Drizzt Do'Urden sat in his private chambers, considering all that had transpired. Memories of Wulfgar dominated his thoughts, but they were not dark images, were not flashes of the alcove wherein Wulfgar had been buried. Drizzt remembered the many adventures, always exciting, often reckless, he had shared beside the towering man. Trusting in his faith, Drizzt placed Wulfgar in that same corner of his heart where he had tucked the memories of Zaknafein, his father. He could not deny his sadness at Wulfgar's loss, didn't want to deny it, but the many good memories of the straight-backed young barbarian could counter that sadness, bring a bittersweet smile to Drizzt Do'Urden's calm face. He knew that Catti-brie, too, would come to a similar, accepting mind-set. She was young and strong and filled with a lust for adventure, however dangerous, as great as that of Drizzt and of Wulfgar. Catti-brie would learn to smile along with the tears.

Drizzt's only fear was for Bruenor. The dwarf king was not so young, not so ready to look ahead to what was yet to come in his remaining years. But Bruenor had suffered many tragedies in his long and hardy life, and, generally speaking, it was the way of the stoic dwarves to accept death as a natural passing. Drizzt had to trust that Bruenor was strong enough to continue.

It wasn't until Drizzt focused on Regis that he considered the many other things that had occurred. Entreri, the evil man who had done grievous wrongs to so many, was gone. How many in the four corners of Faerun would rejoice at that news?

And House Do'Urden, Drizzt's tie to the dark world of his kin, was no more. Had Drizzt finally slipped beyond the grasp of Menzoberranzan? Could he, and Bruenor and Catti-brie and all the others of Mithril Hall, rest easier now that the drow threat had been eliminated?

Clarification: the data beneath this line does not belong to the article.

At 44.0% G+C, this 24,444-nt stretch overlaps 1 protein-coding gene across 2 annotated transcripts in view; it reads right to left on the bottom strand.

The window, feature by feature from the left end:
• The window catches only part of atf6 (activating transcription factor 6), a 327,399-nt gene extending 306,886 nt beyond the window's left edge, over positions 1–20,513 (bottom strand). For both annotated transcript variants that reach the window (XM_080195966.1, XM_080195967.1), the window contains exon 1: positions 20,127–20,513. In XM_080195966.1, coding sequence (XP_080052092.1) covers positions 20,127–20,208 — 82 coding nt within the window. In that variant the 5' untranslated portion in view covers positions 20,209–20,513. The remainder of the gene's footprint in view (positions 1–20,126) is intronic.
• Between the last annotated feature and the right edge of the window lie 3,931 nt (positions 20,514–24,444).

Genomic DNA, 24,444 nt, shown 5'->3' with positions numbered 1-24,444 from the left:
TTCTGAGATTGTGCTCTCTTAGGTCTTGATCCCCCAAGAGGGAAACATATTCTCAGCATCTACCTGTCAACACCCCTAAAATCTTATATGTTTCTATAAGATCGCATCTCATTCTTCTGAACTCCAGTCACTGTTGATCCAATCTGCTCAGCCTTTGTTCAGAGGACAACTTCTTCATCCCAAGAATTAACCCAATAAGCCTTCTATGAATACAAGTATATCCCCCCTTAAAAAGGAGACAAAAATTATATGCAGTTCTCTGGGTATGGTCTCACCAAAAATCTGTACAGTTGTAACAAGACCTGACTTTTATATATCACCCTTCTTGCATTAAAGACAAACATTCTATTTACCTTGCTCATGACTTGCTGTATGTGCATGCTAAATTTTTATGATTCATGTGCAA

Drizzt wished he could be sure. By all accounts of the battle in which Wulfgar was killed, a yochlol, a handmaiden of Lloth, had appeared. If the raid to capture him had been inspired simply by Vierna's desperation, then what had brought so powerful a minion into their midst?

The thought did not sit well with Drizzt, and as he sat there in his room, he had to wonder if the drow threat was ended, if he might, at long last, finally know his peace with that city he had left behind.


* * * * *

"The emissaries from Settlestone are here," Catti-brie said to Bruenor, entering the dwarf's private chambers without even the courtesy of a knock.

"I'm not for caring," the dwarf king answered her gruffly.

Catti-brie moved over to him, grabbed him by his broad shoulder, and forced him to turn and look her in the eye. What passed between them was silent, a shared moment of grief and understanding that if they did not go on with their lives, did not forge ahead, then Wulfgar's death was all the more pointless.

What loss is death if life is not to be lived?

Bruenor grabbed his daughter around her slender waist and pulled her close in as crushing a hug as the dwarf had ever given. Catti-brie squeezed him back, tears rolling from her deep blue eyes. So, too, did a smile widen on the vital young woman's face, and, though Bruenor's shoulders bobbed with unabashed sobs, she felt sure he soon would come to peace as well.

For all he had gone through, Bruenor remained the Eighth King of Mithril Hall, and, for all the adventures, joys, and sorrows Catti-brie had known, she had just passed her twentieth year.

There still was much to be done.


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